Four classes of trait–environment comparisons were observed when examined individually for each of the 19 species and these map onto previously hypothesised scenarios (Fig. 1). For each species, results of GLM with FFD as the dependent variable, region (UK vs. USA) as a fixed factor and minimum winter temperature as a covariate are presented (Table 1) and illustrated for representative species (Fig. 2). Although Washington, DC experienced significantly lower mean winter/spring minimum temperatures (1.93 ± 0.17 °C) than Oxfordshire (3.14 ± 0.14 °C) over the 30-year period, interannual variability led to considerable overlap in the temperatures experienced in the native and introduced range (Hulme 2011a). Thus, the responses in FFD were observed over a largely similar environmental gradient, and there is no evidence that the species were occupying a distinct climate space in the introduced range (Fig. 2). The majority of species exhibited similar relationships between FFD and temperature in both Oxfordshire and Washington, DC. In four species (Cardamine hirsuta, Plantago lanceolata, Ranunculus bulbosus, Tussilago farfara), there was a significant environment effect (E) with lower minimum temperatures leading to later flowering, but the relationship was similar in each continent and there was no range (R) or range–environment (R×E) interaction (Fig. 2a, Table 1). However, the most common finding (eight species, Table 1) was that while the slope of the relationship between temperature and FFD was similar in both continents (significant E effect), species in Washington, DC flowered several days earlier for a given minimum temperature (significant R effect but no R×E interaction, Fig. 2b). A further four species (Achillea millefolium, Ajuga reptans, Cichorium intybus, Melilotus officinalis) revealed no relationship between FFD and temperature (no E effect) in either range but again species in Washington, DC flowered several days earlier for a given minimum temperature (significant R effect but no R×E interaction, Fig. 2c). The earlier flowering in Washington, DC was most evident in species that flowered in the summer rather than the spring. This result is best explained by these species being able to respond more markedly to stronger vernalisation over the significantly colder winter period (Hulme 2011a). In addition, species that already flower early have less scope to advance FFD in relation to warming, as other non-temperature-dependent constraints such as photoperiod prevent winter flowering. Only three species (Rumex acetosella, Chelidonium majus and Glechoma hederacea) did not display consistent flowering responses between continents (significant R×E interaction, Fig. 2d). In each case, the species still tended to flower earlier in Washington, DC (significant R effect) but revealed a lack of temperature responsiveness in FFD in Washington, DC, in contrast to the finding that warming significantly advanced flowering in Oxfordshire (significant E effect). The three species have all been introduced into North America more than 200 years ago, and thus should have had sufficient time to adapt to the local environment. A lack of responsiveness in FFD to warming is not unusual (Fig. 2c), but can disadvantage species in their ability to respond to climate change (Hulme 2011b). An initial absence of temperature responsiveness in the introduced range is unlikely to be adaptive.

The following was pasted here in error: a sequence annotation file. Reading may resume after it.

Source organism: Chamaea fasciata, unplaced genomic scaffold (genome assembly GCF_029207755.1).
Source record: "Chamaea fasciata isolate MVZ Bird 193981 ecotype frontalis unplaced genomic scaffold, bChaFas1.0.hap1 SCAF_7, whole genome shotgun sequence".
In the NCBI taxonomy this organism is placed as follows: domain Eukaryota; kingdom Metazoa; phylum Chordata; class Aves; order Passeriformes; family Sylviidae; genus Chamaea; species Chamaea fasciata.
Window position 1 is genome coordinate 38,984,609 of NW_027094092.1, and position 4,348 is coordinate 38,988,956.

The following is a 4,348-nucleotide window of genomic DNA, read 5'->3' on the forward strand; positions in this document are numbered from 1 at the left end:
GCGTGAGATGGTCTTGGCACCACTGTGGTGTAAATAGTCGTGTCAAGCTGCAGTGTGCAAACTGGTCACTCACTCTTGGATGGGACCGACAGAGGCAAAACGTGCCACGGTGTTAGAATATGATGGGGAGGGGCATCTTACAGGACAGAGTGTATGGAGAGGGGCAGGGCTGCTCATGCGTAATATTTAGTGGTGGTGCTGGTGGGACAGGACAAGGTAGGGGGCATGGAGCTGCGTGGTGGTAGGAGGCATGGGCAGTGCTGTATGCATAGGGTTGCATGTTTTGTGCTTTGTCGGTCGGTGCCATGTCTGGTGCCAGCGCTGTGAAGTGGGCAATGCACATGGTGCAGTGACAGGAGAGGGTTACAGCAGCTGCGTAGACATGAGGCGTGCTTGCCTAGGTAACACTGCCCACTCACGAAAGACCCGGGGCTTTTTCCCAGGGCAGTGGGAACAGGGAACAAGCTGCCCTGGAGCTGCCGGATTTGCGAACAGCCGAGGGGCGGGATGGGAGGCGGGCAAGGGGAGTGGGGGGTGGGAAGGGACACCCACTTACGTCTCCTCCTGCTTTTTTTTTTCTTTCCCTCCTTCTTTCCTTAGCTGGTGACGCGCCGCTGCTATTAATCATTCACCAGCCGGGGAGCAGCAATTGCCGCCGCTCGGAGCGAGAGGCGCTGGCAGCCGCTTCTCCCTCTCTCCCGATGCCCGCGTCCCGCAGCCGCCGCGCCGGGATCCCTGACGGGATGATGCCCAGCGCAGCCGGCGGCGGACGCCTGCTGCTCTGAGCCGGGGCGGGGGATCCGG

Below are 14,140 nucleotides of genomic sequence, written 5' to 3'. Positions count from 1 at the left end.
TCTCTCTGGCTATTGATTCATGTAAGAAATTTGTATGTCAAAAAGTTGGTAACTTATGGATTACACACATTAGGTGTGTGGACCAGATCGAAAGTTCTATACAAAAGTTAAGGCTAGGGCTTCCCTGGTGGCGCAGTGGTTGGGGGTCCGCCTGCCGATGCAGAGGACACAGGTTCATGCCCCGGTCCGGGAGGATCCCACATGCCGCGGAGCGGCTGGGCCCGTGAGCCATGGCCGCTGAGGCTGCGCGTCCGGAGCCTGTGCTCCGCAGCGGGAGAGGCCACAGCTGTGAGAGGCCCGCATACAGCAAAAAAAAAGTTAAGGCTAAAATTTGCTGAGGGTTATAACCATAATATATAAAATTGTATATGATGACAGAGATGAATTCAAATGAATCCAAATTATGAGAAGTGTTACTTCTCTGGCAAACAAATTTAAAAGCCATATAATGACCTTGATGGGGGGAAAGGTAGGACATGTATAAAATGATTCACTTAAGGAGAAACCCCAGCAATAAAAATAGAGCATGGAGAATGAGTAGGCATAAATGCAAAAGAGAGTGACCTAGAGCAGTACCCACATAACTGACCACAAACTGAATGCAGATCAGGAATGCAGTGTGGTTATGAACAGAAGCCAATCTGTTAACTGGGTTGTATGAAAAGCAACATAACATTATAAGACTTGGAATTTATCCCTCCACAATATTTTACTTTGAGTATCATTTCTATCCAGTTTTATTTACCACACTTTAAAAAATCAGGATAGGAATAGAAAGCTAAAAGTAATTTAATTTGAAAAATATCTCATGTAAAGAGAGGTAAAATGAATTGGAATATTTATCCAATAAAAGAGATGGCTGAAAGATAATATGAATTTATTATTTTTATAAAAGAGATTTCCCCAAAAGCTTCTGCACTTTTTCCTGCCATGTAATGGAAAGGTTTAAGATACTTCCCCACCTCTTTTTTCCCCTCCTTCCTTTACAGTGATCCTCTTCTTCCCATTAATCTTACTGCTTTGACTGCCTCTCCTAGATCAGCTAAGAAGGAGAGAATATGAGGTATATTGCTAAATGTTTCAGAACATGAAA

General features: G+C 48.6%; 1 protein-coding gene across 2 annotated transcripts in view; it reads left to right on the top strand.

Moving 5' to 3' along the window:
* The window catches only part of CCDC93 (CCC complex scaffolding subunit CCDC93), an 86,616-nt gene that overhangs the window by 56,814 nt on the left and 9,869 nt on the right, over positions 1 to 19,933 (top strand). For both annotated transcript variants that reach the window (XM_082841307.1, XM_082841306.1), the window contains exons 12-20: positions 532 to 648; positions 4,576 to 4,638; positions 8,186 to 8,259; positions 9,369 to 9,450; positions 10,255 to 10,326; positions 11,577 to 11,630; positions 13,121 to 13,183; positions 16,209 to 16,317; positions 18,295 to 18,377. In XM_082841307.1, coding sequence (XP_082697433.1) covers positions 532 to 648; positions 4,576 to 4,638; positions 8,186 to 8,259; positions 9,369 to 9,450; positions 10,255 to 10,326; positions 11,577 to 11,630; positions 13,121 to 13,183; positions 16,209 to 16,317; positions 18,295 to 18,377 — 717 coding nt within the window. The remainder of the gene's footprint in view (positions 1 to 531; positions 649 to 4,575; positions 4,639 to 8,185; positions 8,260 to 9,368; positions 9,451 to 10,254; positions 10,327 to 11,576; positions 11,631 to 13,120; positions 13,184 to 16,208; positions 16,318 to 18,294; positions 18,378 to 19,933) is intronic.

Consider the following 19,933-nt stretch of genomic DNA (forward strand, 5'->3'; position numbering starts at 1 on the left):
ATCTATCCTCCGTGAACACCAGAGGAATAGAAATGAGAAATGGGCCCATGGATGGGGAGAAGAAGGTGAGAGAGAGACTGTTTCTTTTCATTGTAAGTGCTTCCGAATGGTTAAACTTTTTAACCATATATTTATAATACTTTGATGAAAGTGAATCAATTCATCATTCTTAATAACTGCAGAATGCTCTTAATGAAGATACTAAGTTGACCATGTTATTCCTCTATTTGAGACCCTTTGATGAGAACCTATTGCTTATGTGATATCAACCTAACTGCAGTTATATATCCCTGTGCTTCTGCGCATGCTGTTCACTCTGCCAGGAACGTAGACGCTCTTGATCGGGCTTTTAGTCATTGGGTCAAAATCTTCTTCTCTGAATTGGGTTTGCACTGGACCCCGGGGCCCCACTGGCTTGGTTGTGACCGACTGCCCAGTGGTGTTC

Figure 2.